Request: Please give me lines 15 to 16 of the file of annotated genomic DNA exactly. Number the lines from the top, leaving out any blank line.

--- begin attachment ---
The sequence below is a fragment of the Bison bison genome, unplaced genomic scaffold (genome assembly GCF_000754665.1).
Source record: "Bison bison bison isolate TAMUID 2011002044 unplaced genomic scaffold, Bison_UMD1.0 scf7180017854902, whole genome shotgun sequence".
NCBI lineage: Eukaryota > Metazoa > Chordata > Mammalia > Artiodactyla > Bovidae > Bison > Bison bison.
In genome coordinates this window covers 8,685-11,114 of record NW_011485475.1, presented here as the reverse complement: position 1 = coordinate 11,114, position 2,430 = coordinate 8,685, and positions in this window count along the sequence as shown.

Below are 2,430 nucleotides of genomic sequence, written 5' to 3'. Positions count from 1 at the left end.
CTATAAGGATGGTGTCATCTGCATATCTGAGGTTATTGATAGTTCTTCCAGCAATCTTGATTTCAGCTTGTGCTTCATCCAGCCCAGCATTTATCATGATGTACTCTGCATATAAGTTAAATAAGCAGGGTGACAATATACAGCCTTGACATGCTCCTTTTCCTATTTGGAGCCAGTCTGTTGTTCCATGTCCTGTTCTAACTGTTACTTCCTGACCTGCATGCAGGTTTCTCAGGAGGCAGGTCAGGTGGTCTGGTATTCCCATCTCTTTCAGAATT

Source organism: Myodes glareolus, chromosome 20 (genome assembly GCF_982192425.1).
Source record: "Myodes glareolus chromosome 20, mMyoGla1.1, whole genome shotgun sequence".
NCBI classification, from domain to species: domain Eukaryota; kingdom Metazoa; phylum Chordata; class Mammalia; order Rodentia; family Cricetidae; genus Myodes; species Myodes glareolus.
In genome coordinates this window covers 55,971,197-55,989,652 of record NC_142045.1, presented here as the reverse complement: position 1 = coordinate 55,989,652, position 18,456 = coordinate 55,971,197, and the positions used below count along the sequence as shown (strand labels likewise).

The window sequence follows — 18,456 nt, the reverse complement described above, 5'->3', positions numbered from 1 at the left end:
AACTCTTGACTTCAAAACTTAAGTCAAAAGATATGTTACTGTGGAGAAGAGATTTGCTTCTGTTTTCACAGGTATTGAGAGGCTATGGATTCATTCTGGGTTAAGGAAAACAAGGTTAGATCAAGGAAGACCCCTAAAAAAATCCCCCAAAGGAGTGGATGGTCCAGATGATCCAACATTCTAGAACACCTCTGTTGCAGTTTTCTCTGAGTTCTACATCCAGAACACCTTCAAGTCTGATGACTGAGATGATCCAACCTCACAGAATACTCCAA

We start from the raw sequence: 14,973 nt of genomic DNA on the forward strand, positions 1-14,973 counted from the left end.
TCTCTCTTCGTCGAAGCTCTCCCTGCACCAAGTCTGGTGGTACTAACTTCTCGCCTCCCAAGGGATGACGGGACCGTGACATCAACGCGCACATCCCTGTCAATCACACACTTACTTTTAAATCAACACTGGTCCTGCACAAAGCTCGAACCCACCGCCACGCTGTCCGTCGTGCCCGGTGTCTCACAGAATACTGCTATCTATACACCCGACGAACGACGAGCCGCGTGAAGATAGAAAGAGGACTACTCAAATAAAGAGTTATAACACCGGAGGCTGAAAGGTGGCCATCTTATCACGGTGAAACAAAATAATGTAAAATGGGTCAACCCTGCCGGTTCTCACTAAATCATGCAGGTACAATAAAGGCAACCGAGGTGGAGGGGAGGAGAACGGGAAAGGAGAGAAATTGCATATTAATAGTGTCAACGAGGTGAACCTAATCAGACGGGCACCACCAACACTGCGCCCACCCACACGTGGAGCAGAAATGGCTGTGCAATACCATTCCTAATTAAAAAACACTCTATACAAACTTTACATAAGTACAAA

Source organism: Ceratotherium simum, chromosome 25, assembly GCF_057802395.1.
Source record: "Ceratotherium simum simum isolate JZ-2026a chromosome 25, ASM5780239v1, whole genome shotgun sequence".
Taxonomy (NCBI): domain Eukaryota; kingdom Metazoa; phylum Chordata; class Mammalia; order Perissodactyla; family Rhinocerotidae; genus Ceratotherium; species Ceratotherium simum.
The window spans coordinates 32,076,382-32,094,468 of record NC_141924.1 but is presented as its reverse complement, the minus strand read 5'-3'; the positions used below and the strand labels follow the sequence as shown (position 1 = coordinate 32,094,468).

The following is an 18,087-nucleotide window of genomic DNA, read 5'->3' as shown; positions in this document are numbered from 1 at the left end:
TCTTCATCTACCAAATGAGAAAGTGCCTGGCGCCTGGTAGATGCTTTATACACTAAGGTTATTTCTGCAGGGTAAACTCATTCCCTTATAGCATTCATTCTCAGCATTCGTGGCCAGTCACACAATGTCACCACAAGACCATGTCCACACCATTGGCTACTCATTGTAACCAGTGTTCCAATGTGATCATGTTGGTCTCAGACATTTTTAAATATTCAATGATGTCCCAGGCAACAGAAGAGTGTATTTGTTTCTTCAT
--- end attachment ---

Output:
Source organism: Ceratotherium simum, chromosome 25, assembly GCF_057802395.1.
Source record: "Ceratotherium simum simum isolate JZ-2026a chromosome 25, ASM5780239v1, whole genome shotgun sequence".